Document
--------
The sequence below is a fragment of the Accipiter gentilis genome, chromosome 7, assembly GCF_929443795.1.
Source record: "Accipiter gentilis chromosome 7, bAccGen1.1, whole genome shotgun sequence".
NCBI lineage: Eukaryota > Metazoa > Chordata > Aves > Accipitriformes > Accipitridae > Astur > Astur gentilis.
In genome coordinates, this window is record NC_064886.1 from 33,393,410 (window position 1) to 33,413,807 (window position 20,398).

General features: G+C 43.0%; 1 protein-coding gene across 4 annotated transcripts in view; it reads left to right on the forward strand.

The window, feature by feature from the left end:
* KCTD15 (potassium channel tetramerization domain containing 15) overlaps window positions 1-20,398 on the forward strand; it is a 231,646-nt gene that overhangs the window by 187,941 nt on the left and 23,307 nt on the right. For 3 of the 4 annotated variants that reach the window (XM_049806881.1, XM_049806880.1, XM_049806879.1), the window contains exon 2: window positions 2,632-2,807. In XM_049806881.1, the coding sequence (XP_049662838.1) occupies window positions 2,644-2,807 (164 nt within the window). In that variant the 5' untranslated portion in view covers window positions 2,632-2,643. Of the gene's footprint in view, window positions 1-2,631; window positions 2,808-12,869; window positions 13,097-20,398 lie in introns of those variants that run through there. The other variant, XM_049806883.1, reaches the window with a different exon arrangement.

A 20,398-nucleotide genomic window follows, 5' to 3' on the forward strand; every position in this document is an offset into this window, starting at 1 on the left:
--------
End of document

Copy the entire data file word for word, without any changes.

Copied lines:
The sequence below is a fragment of the Accipiter gentilis genome, chromosome 7, assembly GCF_929443795.1.
Source record: "Accipiter gentilis chromosome 7, bAccGen1.1, whole genome shotgun sequence".
NCBI lineage: Eukaryota > Metazoa > Chordata > Aves > Accipitriformes > Accipitridae > Astur > Astur gentilis.
In genome coordinates, this window is record NC_064886.1 from 33,393,410 (window position 1) to 33,413,807 (window position 20,398).

General features: G+C 43.0%; 1 protein-coding gene across 4 annotated transcripts in view; it reads left to right on the forward strand.

The window, feature by feature from the left end:
* KCTD15 (potassium channel tetramerization domain containing 15) overlaps window positions 1-20,398 on the forward strand; it is a 231,646-nt gene that overhangs the window by 187,941 nt on the left and 23,307 nt on the right. For 3 of the 4 annotated variants that reach the window (XM_049806881.1, XM_049806880.1, XM_049806879.1), the window contains exon 2: window positions 2,632-2,807. In XM_049806881.1, the coding sequence (XP_049662838.1) occupies window positions 2,644-2,807 (164 nt within the window). In that variant the 5' untranslated portion in view covers window positions 2,632-2,643. Of the gene's footprint in view, window positions 1-2,631; window positions 2,808-12,869; window positions 13,097-20,398 lie in introns of those variants that run through there. The other variant, XM_049806883.1, reaches the window with a different exon arrangement.

A 20,398-nucleotide genomic window follows, 5' to 3' on the forward strand; every position in this document is an offset into this window, starting at 1 on the left: